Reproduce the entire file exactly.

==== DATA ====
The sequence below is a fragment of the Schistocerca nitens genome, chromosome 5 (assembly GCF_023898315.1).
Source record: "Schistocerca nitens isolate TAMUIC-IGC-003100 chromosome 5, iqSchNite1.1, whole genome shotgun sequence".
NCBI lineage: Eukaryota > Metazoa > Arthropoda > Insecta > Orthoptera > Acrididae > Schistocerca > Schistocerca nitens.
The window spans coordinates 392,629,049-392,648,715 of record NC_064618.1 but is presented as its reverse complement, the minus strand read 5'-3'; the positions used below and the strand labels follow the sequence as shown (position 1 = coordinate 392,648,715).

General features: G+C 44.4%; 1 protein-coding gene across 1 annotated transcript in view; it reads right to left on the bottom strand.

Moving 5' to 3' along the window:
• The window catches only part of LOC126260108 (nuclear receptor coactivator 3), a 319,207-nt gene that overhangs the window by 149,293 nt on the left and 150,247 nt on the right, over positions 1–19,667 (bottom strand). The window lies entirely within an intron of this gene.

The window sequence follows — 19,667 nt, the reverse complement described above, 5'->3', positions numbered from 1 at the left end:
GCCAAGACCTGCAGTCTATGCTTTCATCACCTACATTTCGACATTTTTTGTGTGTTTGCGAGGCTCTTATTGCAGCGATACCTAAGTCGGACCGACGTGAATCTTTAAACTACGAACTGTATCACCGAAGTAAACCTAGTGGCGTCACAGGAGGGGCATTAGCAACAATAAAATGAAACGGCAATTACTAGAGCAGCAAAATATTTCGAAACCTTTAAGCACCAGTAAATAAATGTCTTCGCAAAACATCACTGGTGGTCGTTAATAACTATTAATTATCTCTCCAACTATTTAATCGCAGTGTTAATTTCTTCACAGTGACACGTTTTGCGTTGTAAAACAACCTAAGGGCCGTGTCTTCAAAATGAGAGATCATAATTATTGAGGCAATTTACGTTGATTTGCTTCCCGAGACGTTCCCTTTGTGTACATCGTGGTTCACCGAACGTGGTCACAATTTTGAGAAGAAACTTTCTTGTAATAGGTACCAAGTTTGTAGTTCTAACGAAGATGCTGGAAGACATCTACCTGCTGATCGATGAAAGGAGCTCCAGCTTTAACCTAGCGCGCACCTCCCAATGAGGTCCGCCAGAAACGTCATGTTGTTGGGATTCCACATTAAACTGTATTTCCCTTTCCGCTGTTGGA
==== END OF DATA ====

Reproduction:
The sequence below is a fragment of the Schistocerca nitens genome, chromosome 5 (assembly GCF_023898315.1).
Source record: "Schistocerca nitens isolate TAMUIC-IGC-003100 chromosome 5, iqSchNite1.1, whole genome shotgun sequence".
NCBI lineage: Eukaryota > Metazoa > Arthropoda > Insecta > Orthoptera > Acrididae > Schistocerca > Schistocerca nitens.
The window spans coordinates 392,629,049-392,648,715 of record NC_064618.1 but is presented as its reverse complement, the minus strand read 5'-3'; the positions used below and the strand labels follow the sequence as shown (position 1 = coordinate 392,648,715).

General features: G+C 44.4%; 1 protein-coding gene across 1 annotated transcript in view; it reads right to left on the bottom strand.

Moving 5' to 3' along the window:
• The window catches only part of LOC126260108 (nuclear receptor coactivator 3), a 319,207-nt gene that overhangs the window by 149,293 nt on the left and 150,247 nt on the right, over positions 1–19,667 (bottom strand). The window lies entirely within an intron of this gene.

The window sequence follows — 19,667 nt, the reverse complement described above, 5'->3', positions numbered from 1 at the left end:
GCCAAGACCTGCAGTCTATGCTTTCATCACCTACATTTCGACATTTTTTGTGTGTTTGCGAGGCTCTTATTGCAGCGATACCTAAGTCGGACCGACGTGAATCTTTAAACTACGAACTGTATCACCGAAGTAAACCTAGTGGCGTCACAGGAGGGGCATTAGCAACAATAAAATGAAACGGCAATTACTAGAGCAGCAAAATATTTCGAAACCTTTAAGCACCAGTAAATAAATGTCTTCGCAAAACATCACTGGTGGTCGTTAATAACTATTAATTATCTCTCCAACTATTTAATCGCAGTGTTAATTTCTTCACAGTGACACGTTTTGCGTTGTAAAACAACCTAAGGGCCGTGTCTTCAAAATGAGAGATCATAATTATTGAGGCAATTTACGTTGATTTGCTTCCCGAGACGTTCCCTTTGTGTACATCGTGGTTCACCGAACGTGGTCACAATTTTGAGAAGAAACTTTCTTGTAATAGGTACCAAGTTTGTAGTTCTAACGAAGATGCTGGAAGACATCTACCTGCTGATCGATGAAAGGAGCTCCAGCTTTAACCTAGCGCGCACCTCCCAATGAGGTCCGCCAGAAACGTCATGTTGTTGGGATTCCACATTAAACTGTATTTCCCTTTCCGCTGTTGGA